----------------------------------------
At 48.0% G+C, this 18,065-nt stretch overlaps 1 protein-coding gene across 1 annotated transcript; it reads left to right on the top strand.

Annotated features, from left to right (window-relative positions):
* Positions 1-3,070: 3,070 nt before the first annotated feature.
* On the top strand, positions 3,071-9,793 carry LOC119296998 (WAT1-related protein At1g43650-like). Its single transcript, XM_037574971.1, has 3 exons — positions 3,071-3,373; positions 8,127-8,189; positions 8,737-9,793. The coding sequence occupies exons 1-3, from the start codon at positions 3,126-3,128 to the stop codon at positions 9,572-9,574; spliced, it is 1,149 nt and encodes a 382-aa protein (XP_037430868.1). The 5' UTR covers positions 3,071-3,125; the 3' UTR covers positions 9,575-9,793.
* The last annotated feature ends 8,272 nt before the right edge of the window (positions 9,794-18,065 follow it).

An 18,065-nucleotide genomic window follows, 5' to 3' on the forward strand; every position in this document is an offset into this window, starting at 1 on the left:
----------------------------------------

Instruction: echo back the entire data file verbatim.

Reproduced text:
At 48.0% G+C, this 18,065-nt stretch overlaps 1 protein-coding gene across 1 annotated transcript; it reads left to right on the top strand.

Annotated features, from left to right (window-relative positions):
* Positions 1-3,070: 3,070 nt before the first annotated feature.
* On the top strand, positions 3,071-9,793 carry LOC119296998 (WAT1-related protein At1g43650-like). Its single transcript, XM_037574971.1, has 3 exons — positions 3,071-3,373; positions 8,127-8,189; positions 8,737-9,793. The coding sequence occupies exons 1-3, from the start codon at positions 3,126-3,128 to the stop codon at positions 9,572-9,574; spliced, it is 1,149 nt and encodes a 382-aa protein (XP_037430868.1). The 5' UTR covers positions 3,071-3,125; the 3' UTR covers positions 9,575-9,793.
* The last annotated feature ends 8,272 nt before the right edge of the window (positions 9,794-18,065 follow it).

An 18,065-nucleotide genomic window follows, 5' to 3' on the forward strand; every position in this document is an offset into this window, starting at 1 on the left: